Forget Viewability - Nielsen Study Shows What's On Mobile Users' Minds

Native ads on mobile sites receive twice as much “visual focus” from consumers compared to banners on mobile devices, according to a new Sharethrough-commissioned Nielsen study.

The results were gathered after a year-long study of how consumers “visually processed” mobile ads. Nielsen’s Neuro lab used eye-tracking technology and neuroscience to track subconscious brain signals during tests.

For the study, Nielsen compared native ads and banner ads, both placed in-feed. Working with five different advertisers, including Boeing, mock ads were created using “similar creative elements that were optimized for each format,” Sharethrough, a native ad exchange, writes in a summary of the report.

“Study participants were shown a video simulating the experience of scrolling through an editorial feed. The feed is paused and the participant is shown either a native ad or an in-feed banner.” Nielsen then “quantified where and how the participants’ focus was being directed.”



As noted, the study found that native ads received twice as much “visual focus” compared to banner ads. The study also found that banner ads are processed more peripherally (“little-to-no visual focus on the text”) compared to native ads. For native ads, consumers focused more on the text of the ad than the thumbnail.

A total of 146 consumers took part in the eye-tracking test, and 226 took part in the electroencephalogram (EEG) test. The companies assert this is a standard sample size for both eye-tracking and EEG tests. As for a margin of error, Nielsen says the EEG metrics are “reported at a 95% confidence level.”

It’s the second time this week that neuroscience data has been highlighted in a report -- both of which were tied to Nielsen. Marketers are now learning more about how consumers subconsciously react to content and advertising. Programmatic ad platforms fueled by neuro-data may not be far off.

Eye-tracking technology also made waves last week, when Sticky, an eye-tracking firm, claimed to come up with a new way to lower the cost of using eye-tracking technology to run tests. 

The entire conversation revolves around understanding whether consumers are paying attention to ads, which is the fire underneath the viewability debate, as well.

In a recent conversation with Real-Time Daily, Integral Ad Science CEO Scott Knoll said that viewability is not just a piece of the metrics puzzle. Rather, it is the table on which the puzzle is being built. Knoll also contended that “once viewability challenges are overcome satisfactorily, other measurement metrics will play a bigger role.”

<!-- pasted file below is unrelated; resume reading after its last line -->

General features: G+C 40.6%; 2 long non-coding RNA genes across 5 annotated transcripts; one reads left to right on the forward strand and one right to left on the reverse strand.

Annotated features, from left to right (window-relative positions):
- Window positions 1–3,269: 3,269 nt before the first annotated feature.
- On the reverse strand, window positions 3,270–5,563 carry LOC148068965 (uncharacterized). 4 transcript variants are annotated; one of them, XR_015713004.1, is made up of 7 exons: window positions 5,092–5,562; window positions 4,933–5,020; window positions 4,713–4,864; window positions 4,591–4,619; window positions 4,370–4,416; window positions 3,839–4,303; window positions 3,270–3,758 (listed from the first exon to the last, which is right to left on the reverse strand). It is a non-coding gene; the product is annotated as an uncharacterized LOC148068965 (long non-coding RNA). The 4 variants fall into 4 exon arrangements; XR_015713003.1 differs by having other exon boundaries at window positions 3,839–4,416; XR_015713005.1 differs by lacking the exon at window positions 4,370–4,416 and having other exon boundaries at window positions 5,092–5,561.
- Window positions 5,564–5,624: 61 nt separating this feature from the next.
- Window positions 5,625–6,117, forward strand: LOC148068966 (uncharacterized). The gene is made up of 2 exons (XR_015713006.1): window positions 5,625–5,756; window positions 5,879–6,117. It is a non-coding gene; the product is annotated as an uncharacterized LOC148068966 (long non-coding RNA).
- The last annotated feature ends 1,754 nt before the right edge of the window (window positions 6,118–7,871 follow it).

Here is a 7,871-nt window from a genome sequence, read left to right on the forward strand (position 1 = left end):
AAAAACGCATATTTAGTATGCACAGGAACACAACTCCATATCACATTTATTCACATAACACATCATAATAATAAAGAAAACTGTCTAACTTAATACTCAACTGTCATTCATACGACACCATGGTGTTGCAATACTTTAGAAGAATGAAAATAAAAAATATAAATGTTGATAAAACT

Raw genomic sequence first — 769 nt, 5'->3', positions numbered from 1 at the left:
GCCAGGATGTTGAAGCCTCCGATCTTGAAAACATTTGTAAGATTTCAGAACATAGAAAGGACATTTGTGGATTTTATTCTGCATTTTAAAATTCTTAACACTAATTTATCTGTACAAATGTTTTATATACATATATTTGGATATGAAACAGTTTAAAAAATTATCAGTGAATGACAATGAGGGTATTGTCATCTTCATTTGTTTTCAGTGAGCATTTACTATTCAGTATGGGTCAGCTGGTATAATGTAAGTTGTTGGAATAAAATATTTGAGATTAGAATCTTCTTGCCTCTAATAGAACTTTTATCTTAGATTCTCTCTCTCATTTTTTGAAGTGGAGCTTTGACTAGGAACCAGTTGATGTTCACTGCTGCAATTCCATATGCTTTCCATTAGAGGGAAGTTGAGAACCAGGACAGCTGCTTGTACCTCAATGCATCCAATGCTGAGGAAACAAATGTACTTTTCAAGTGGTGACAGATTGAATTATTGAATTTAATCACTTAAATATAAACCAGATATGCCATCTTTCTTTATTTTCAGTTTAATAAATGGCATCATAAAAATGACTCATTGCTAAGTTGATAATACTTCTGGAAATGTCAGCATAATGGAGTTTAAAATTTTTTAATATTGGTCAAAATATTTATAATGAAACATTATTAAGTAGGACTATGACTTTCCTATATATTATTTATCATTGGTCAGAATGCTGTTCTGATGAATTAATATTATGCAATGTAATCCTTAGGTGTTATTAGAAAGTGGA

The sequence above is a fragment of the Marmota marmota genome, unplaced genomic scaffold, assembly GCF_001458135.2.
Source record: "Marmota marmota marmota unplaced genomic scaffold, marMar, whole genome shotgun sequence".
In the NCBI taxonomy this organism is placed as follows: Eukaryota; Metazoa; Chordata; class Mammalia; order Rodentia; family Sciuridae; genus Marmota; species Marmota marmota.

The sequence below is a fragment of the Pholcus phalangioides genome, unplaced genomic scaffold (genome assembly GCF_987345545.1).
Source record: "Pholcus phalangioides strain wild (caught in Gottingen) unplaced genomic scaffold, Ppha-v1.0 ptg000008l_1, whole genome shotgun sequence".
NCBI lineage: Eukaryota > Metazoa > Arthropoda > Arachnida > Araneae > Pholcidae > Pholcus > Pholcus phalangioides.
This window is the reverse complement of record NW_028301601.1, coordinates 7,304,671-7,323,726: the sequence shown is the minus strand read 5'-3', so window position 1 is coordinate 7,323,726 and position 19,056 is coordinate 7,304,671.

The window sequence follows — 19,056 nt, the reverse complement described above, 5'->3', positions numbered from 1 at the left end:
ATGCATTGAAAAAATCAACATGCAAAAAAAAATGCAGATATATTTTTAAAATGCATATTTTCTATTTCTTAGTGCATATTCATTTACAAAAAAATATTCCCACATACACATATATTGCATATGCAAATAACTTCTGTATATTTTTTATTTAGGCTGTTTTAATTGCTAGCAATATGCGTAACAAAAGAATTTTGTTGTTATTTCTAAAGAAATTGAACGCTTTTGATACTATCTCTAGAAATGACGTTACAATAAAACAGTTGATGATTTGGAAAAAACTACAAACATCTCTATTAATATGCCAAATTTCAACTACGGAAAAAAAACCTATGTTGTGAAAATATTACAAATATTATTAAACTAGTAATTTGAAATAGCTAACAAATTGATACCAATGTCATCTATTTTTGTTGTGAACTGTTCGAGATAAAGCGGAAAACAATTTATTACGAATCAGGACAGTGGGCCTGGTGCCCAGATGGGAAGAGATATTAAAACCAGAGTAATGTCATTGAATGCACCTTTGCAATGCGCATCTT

Perhaps we are seeing the start of those other measurement metrics, and marketers are going straight to the source: brainwaves.

4 comments about "Forget Viewability - Nielsen Study Shows What's On Mobile Users' Minds".
Check to receive email when comments are posted.
  1. Jason Jedlinski from Twelvefold Media, March 11, 2015 at 11:37 a.m.

    Great insight. Beyond design, mindset matters. Relevant messages tend to get noticed. Effective advertising -- native or otherwise -- gets welcomed into consumers' consciousness when a message appears during the consideration window and is relevant to how someone is thinking. Curious whether Sharethrough's mock ads were contextually-aligned with content (articles or feeds) on the sample web pages used in the study.

  2. Melinda Staros from Sharethrough, March 11, 2015 at 4:45 p.m.

    Hi Jason,

    I completely agree. The mindset of the consumer and context in which the ad is being read is key - this is where good targeting comes in (both the targeting of interested consumers and the relevancy of the placements themselves).

    In our research, all consumers were screened for particular characteristics to mimic our targeting capabilities and editorial posts were chosen to most represent the mock site.

    For us, what is most fascinating about this research is its implications for the creative decisions involved. Not only are we able to capture user attention by being native to the user experience, but ultimately we can use neuroscience to educate ourselves on how to capture a persons imagination while they're reading through a feed.

  3. Gene Keenan from TCF, March 16, 2015 at 4:40 p.m.

    Surprise! Surprise!
    The research keeps stacking up about the importance of creative over big data media placement yet few seem to really be getting it. comScore has said better creative will be 4x more effective than the best media placement yet we still have an ocean of companies trying to sell us better data... How about showing a little prowess and provide a little of both?

  4. Mike Greco from Indy App Systems, March 26, 2015 at 6:34 p.m.

    Gene, you're spot on! This is what I was looking for AT f8 this week. I think Facebook gets the whole creative + data makes for a sweet mobile ad experience. Airpush gets it, as their Abstract Banners certainly reflect that understanding. I'm not convinced Google doesn't know this, I just don't see them caring enough to act on that understanding. Perhaps once they've lost more mobile ad market share to Facebook, Yahoo and others they will get back to coming up with creative ads/banners that deliver more relevant content. But we're not dependent on Google any more for mobile ad innovation. There's enough of that going around the vast mobile ad landscape today.

Next story loading loading..